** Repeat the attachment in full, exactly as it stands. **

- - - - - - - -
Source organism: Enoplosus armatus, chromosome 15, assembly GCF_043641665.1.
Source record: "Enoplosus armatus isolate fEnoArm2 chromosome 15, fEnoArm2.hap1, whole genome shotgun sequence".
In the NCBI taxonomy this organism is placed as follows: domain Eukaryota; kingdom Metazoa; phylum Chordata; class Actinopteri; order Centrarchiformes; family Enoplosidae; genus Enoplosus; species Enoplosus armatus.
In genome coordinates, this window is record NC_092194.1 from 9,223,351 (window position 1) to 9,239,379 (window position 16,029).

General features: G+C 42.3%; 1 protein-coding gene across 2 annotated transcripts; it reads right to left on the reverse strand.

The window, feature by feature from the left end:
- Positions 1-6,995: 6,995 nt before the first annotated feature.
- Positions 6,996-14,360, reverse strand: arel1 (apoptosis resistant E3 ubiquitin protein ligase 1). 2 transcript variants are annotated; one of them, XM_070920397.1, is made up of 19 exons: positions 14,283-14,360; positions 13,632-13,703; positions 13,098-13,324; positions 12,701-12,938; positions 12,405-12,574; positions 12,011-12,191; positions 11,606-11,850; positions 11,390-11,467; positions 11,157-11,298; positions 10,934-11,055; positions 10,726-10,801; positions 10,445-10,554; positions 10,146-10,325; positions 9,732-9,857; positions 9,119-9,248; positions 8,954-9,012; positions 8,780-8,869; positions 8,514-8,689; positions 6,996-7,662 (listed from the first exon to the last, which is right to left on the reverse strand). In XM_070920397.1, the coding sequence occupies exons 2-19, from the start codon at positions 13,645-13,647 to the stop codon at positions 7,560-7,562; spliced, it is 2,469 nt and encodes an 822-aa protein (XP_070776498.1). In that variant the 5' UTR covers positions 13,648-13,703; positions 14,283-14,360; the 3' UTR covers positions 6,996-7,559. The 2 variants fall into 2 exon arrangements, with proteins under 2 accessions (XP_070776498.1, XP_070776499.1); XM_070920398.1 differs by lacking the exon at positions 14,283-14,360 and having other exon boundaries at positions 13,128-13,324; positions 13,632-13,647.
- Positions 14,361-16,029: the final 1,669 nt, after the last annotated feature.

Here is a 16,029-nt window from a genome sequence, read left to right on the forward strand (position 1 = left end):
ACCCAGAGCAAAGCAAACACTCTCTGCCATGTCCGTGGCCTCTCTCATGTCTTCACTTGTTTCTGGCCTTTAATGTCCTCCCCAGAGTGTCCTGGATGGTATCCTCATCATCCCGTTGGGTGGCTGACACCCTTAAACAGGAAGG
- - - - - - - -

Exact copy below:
Source organism: Enoplosus armatus, chromosome 15, assembly GCF_043641665.1.
Source record: "Enoplosus armatus isolate fEnoArm2 chromosome 15, fEnoArm2.hap1, whole genome shotgun sequence".
In the NCBI taxonomy this organism is placed as follows: domain Eukaryota; kingdom Metazoa; phylum Chordata; class Actinopteri; order Centrarchiformes; family Enoplosidae; genus Enoplosus; species Enoplosus armatus.
In genome coordinates, this window is record NC_092194.1 from 9,223,351 (window position 1) to 9,239,379 (window position 16,029).

General features: G+C 42.3%; 1 protein-coding gene across 2 annotated transcripts; it reads right to left on the reverse strand.

The window, feature by feature from the left end:
- Positions 1-6,995: 6,995 nt before the first annotated feature.
- Positions 6,996-14,360, reverse strand: arel1 (apoptosis resistant E3 ubiquitin protein ligase 1). 2 transcript variants are annotated; one of them, XM_070920397.1, is made up of 19 exons: positions 14,283-14,360; positions 13,632-13,703; positions 13,098-13,324; positions 12,701-12,938; positions 12,405-12,574; positions 12,011-12,191; positions 11,606-11,850; positions 11,390-11,467; positions 11,157-11,298; positions 10,934-11,055; positions 10,726-10,801; positions 10,445-10,554; positions 10,146-10,325; positions 9,732-9,857; positions 9,119-9,248; positions 8,954-9,012; positions 8,780-8,869; positions 8,514-8,689; positions 6,996-7,662 (listed from the first exon to the last, which is right to left on the reverse strand). In XM_070920397.1, the coding sequence occupies exons 2-19, from the start codon at positions 13,645-13,647 to the stop codon at positions 7,560-7,562; spliced, it is 2,469 nt and encodes an 822-aa protein (XP_070776498.1). In that variant the 5' UTR covers positions 13,648-13,703; positions 14,283-14,360; the 3' UTR covers positions 6,996-7,559. The 2 variants fall into 2 exon arrangements, with proteins under 2 accessions (XP_070776498.1, XP_070776499.1); XM_070920398.1 differs by lacking the exon at positions 14,283-14,360 and having other exon boundaries at positions 13,128-13,324; positions 13,632-13,647.
- Positions 14,361-16,029: the final 1,669 nt, after the last annotated feature.

Here is a 16,029-nt window from a genome sequence, read left to right on the forward strand (position 1 = left end):
ACCCAGAGCAAAGCAAACACTCTCTGCCATGTCCGTGGCCTCTCTCATGTCTTCACTTGTTTCTGGCCTTTAATGTCCTCCCCAGAGTGTCCTGGATGGTATCCTCATCATCCCGTTGGGTGGCTGACACCCTTAAACAGGAAGG